Who are the top Seattle-area employers today? Dependable companies that once seemed like a permanent part of the community (Washington Mutual, Seattle P-I) have disappeared. Others can explode out of nowhere (like Microsoft and Starbucks 20 years ago). It may be that tomorrow’s big employer is tucked away in a 3rd-story office in Belltown right now, or maybe in somebody’s garage in Renton.
But for the moment, here are the biggest employers in the Seattle area:
1. Boeing – about 70,000 employees
With Boeing slashing tens of thousands of jobs since 2001, it’s easy to forget that they are still far and away the state’s largest private employer. While Seattle is no longer the Jet City of old, dependent entirely on aerospace (and thank goodness), Boeing is still an essential part of our economic landscape and community. And though a Boeing job may not be cradle to the grave security anymore, it’s still one of the best jobs in town.
2. Microsoft – about 40,000 employees
Though the company was actually founded in New Mexico, Bill Gates quickly moved the company back to his Puget Sound home and launched the great Seattle tech boom, which is still shaping the region today. Microsoft remains a powerful economic and political force in the region, being seen as chiefly responsible for the “no-transit” design of the new 520 bridge. Until people stop buying PCs, expect Microsoft’s dominance to continue.
3. University of Washington – about 25,000 employees
Notably, the top 3 employers all slashed jobs in 2009, but remain alone at the top. The University of Washington has been among the very hardest hit universities in the nation by budget cuts, but remains a major employer. The UW’s national stature as a major research university is primarily the legacy of powerful senators Scoop Jackson and Warren Magnuson, who in the ‘60s and ‘70s secured huge rewards of federal investment in the school. Today, it’s considered one of the best value undergraduate educations in America, and boasts highly ranked medical, law, and business schools.
4. Amazon – about 15,000 employees
No company did as much in the ‘90s to push online shopping into the mainstream of America, showing that the experience could be safe, fast, and inexpensive. More importantly for Seattle, Amazon built a robust structure that survived the dot-com bubble burst of the end of that decade, and has thrived despite the massive retail downturn in recent years.
5. Weyerhaueser – about 10,000 employees
Weyerhaueser’s prominence in the Northwest may have waned, as other industries have grown while logging and wood processing has remained static, but Weyerhaueser also has a more reliable future. As long as trees grow back and people buy things made of wood, expect this dependable local employer to remain a presence.
6. Group Health Cooperative – about 9,000 employees
Founded in the late 1940s, Group Health’s non-profit health care model has been a model to the rest of the nation for decades, showing innovation not only their payment model but as an early adopter of all-electronic medical records. With a hospital on Capitol Hill and dozens of other medical facilities around the region, the cooperative employs almost a thousand doctors and thousands of nurses and other staff. And this is one industry that expects to grow for the indefinite future.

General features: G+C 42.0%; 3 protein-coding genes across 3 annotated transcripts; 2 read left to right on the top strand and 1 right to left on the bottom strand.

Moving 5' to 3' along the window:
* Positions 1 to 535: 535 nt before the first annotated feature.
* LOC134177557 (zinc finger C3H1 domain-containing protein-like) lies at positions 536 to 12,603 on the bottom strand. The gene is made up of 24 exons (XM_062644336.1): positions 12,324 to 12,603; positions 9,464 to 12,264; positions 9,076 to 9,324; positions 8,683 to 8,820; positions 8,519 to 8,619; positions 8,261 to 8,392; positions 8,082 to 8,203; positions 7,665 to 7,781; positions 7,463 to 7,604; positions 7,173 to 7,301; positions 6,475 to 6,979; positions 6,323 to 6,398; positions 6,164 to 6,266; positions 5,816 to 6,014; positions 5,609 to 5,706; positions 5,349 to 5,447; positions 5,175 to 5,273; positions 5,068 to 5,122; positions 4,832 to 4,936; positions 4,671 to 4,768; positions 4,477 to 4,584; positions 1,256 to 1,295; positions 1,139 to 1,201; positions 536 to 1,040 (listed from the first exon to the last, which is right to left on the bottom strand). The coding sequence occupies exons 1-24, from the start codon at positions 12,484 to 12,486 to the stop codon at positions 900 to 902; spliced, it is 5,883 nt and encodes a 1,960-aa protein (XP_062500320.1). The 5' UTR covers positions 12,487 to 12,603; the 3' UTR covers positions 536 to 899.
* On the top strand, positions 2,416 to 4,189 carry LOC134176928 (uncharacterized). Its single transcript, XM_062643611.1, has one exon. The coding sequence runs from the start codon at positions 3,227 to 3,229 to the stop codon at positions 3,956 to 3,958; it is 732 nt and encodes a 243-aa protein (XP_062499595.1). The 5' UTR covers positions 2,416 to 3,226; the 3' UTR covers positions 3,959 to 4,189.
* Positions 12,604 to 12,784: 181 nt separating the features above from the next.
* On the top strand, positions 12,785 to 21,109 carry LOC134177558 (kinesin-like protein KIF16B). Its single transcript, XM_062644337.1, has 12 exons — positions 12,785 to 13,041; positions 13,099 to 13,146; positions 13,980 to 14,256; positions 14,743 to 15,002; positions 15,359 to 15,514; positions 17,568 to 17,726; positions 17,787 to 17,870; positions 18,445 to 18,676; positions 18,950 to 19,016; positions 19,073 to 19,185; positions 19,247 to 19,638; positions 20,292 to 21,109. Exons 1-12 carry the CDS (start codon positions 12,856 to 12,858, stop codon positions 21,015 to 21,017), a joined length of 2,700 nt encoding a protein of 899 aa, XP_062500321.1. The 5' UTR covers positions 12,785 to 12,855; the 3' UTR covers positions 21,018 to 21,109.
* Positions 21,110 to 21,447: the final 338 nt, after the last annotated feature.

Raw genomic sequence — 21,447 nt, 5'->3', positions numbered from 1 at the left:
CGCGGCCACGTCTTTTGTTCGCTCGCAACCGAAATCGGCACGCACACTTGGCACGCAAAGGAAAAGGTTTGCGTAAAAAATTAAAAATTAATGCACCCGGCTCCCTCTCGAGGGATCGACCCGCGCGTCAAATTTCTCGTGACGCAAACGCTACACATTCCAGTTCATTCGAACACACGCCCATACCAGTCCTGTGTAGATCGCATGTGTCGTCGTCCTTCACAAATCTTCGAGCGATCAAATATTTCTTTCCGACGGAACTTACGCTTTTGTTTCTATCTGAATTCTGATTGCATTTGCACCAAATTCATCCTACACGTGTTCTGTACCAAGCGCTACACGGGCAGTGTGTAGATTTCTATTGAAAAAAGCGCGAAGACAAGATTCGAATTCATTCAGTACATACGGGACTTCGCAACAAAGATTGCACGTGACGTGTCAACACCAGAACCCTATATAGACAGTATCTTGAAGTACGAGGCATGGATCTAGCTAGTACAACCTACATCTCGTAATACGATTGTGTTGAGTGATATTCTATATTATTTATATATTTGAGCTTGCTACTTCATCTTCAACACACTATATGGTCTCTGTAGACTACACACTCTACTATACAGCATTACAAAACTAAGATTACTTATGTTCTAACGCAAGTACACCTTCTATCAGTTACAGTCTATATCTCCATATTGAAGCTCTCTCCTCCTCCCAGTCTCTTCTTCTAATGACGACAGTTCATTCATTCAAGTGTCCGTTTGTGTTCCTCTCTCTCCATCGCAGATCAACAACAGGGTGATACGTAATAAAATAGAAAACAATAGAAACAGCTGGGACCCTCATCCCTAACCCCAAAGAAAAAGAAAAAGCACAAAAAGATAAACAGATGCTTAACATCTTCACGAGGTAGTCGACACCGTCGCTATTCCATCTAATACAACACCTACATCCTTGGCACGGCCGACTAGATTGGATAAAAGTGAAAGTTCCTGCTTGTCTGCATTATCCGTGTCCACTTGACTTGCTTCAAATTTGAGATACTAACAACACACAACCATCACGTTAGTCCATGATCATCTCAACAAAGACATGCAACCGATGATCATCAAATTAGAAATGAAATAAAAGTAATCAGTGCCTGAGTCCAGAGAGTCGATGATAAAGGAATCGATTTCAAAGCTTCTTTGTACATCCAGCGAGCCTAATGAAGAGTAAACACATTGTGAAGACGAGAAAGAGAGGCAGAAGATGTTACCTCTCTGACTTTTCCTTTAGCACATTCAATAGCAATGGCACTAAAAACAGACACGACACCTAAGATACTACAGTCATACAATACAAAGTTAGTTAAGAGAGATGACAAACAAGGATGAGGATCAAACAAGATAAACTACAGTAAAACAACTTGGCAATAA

7. Fred Meyer – about 8.700 employees
Based in Portland, Fred Meyer became the dominant Northwest grocery chain, with numerous stores in Oregon, Idaho, Washington, and Alaska, before merging with Kroger (owner of QFC). Kroger has bought dozens of grocery chains nationwide, but has so far maintained local branding and styles—nobody would mistake the inside of a massive Fred Meyer for the more boutique QFC. With its corporate offices remaining in Portland, the vast majority of Fred Meyer jobs in the Seattle area are retail, stocking, and other store-level jobs.
8. Bank of America – about 7,300 employees
The failure of Washington Mutual (the largest bank to fail in U.S. history) was a shock to the local economy. But not too long ago, WaMu was only one of two major banks in Seattle. SeaFirst bank was the largest bank in Washington and a major employer, serving as the primary tenant for the tallest building in the city, the Columbia Center tower. When SeaFirst was bought and merged into the mammoth Bank of America, BofA kept many of their financial service offices in the area.
9. Qwest Communications - about 7,000 employees
Formerly U.S. West, this telecommunications firm was the result of a merger of three of the “Baby Bells” that connected phone providers across the Northwest and Mountain West. Lately, as traditional phone service has declined, Qwest has expanded to provide cable and internet services throughout the area, competing primarily with Comcast and Verizon. Qwest has remained engaged with the Seattle community, providing sponsorship money for the Seahawks stadium, now named Qwest Field.
10. Nordstrom – about 6,000 employees
Nordstrom has braved difficult retail headwinds and thrived even under difficult recent years. Unlike other national department store chains, the Seattle-based Nordstroms has expanded not by acquisition of other chains, but on their own, store-by-store. This approach has allowed the upscale retailer to maintain tight control of their customer-focused shopping experience. Frequently rated one of the best companies in the U.S. to work for, Nordstrom looks strong in coming years, announcing the opening of 26 new stores in the next three years.